2. ACL was not Entitled to Limit its Liability under OPA ’90 pursuant to 33 U.S.C. § 2704(a)

The Court went on to reject ACL’s argument that it was entitled to limit its liability pursuant to 33 U.S.C. § 2704(a), which generally limits the liability of a responsible party to a specified dollar amount based on the tonnage of the vessel from which oil was discharged.  The Court noted that the limits on liability of § 2704(a) “do not apply if: the incident was proximately caused by—(A) gross negligence or willful misconduct of, or (B) the violation of an applicable Federal safety, construction, or operating regulation by, the responsible party, an agent or employee of the responsible party, or a person acting pursuant to a contractual relationship with the responsible party . . . . 33 U.S.C. § 2704(c)(1).”  Clearly DRD’s conduct constituted gross negligence or willful misconduct; the issue, therefore, was whether DRD was acting “pursuant to a contractual relationship with” ACL.[4]  While “pursuant to” is narrower than “in connection with”, the Court held that the “pursuant to” language “is satisfied if the person who commits the gross negligence, willful misconduct, or regulatory violation does so in the course of carrying out the terms of the contractual relationship with the responsible party.”[5]  Here, DRD’s gross negligence/willful misconduct was committed in the course of carrying out the terms of the contractual relationship with ACL, so ACL was not entitled to limitation.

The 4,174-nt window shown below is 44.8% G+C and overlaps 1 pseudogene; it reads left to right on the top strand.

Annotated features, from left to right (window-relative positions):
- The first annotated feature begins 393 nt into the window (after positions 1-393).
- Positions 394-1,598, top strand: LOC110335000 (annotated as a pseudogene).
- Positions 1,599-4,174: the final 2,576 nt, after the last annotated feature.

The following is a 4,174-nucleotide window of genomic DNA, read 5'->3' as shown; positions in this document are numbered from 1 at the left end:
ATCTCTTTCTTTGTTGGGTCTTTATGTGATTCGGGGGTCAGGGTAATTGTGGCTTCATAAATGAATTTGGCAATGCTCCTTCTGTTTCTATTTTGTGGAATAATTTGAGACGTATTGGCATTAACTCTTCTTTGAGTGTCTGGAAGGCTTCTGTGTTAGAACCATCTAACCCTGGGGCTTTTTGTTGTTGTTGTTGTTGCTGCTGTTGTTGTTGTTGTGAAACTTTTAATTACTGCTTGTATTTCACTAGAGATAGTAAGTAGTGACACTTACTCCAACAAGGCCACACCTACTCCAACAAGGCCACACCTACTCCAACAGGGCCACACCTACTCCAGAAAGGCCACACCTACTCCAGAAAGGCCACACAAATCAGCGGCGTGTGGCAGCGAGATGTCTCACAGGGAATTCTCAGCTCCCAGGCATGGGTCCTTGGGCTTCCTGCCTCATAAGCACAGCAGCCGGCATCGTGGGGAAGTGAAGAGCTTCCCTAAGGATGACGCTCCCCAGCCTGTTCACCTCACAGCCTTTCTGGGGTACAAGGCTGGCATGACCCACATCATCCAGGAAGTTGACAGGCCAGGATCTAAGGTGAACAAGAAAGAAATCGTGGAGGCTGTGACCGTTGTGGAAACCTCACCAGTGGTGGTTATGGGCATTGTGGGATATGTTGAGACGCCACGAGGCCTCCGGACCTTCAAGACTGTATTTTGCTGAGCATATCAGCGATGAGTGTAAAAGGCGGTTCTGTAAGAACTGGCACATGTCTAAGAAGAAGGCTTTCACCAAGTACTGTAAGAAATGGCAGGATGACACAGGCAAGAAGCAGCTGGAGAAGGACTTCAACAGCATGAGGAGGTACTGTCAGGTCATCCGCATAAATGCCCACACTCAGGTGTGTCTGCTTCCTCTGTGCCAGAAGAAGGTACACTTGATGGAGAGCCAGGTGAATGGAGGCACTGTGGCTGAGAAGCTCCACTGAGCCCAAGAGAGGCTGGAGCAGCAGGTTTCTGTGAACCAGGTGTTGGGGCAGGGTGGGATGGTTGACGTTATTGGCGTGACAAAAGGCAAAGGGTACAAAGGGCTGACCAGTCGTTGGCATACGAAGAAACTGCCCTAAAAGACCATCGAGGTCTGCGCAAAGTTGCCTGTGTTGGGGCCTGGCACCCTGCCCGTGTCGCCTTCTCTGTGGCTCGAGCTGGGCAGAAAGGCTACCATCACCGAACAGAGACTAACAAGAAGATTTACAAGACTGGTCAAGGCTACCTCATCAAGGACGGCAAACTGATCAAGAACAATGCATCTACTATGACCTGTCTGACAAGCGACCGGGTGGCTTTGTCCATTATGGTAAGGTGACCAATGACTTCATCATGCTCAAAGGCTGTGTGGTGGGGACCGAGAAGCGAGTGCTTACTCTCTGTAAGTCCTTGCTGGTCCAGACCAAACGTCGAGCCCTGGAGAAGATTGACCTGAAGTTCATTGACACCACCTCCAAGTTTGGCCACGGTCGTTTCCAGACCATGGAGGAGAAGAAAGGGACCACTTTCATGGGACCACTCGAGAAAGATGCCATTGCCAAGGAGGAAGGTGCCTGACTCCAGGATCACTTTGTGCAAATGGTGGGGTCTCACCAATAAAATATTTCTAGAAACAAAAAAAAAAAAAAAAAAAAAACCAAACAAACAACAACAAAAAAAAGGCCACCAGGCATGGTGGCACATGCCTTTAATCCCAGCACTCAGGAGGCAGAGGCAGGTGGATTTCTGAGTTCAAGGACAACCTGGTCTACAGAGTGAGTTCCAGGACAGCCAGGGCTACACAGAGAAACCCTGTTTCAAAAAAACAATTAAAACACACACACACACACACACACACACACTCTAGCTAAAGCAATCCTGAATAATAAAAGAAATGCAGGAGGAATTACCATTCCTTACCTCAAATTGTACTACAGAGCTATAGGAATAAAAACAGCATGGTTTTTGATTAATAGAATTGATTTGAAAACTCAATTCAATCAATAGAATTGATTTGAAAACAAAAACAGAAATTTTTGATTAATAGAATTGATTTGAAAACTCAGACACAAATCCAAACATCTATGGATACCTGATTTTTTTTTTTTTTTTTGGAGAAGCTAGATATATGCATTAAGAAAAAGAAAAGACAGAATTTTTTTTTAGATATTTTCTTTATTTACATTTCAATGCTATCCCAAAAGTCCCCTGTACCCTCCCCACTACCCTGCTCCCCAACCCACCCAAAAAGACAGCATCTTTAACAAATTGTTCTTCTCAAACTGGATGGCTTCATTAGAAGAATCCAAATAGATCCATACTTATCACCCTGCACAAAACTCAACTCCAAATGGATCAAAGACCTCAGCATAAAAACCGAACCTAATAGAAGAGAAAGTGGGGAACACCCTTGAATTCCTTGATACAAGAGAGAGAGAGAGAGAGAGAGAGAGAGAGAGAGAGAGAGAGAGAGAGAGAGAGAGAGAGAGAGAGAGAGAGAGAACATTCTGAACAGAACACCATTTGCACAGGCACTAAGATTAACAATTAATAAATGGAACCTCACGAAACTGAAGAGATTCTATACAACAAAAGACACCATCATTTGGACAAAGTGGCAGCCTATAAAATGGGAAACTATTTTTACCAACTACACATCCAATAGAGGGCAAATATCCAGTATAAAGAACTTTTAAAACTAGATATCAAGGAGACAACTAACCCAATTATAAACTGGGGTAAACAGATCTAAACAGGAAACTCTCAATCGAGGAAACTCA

The Fifth Circuit affirmed the district court’s granting of summary judgment finding that ACL was not entitled to any defenses under OPA ’90 and ordering ACL to pay the United States $20 million in cleanup costs. While it is not altogether surprising that the Court declined to leave the government stuck with the $20 million in cleanup costs, it is significant to note that ACL was essentially held accountable for DRD’s illegal conduct (which expressly violated the terms of the charters).  The clear takeaway from this case is that Congress (and the courts) have gone to great lengths to impose liability on the “responsible party” under OPA ’90.

[1]              OPA ’90 holds statutorily-defined “responsible parties” strictly liable for pollution-removal costs and damages associated with oil spills. It provides that “each responsible party for a vessel or a facility from which oil is discharged…is liable for the removal costs and damages…that result from such incident.”  33 U.S.C. § 2702(a).  With respect to vessels, the “responsible party” is “any person owning, operating, or demise chartering the vessel.”  33 U.S.C. § 2701(32)(A).

[2]              United States v. American Commercial Lines, L.L.C., No. 16-31150, p. 8, ___ F.3d ___ (5th Cir. 11/7/17).

[3]              Id. at pp. 10-11.

[4]              Id. at p. 12.

[5]              Id.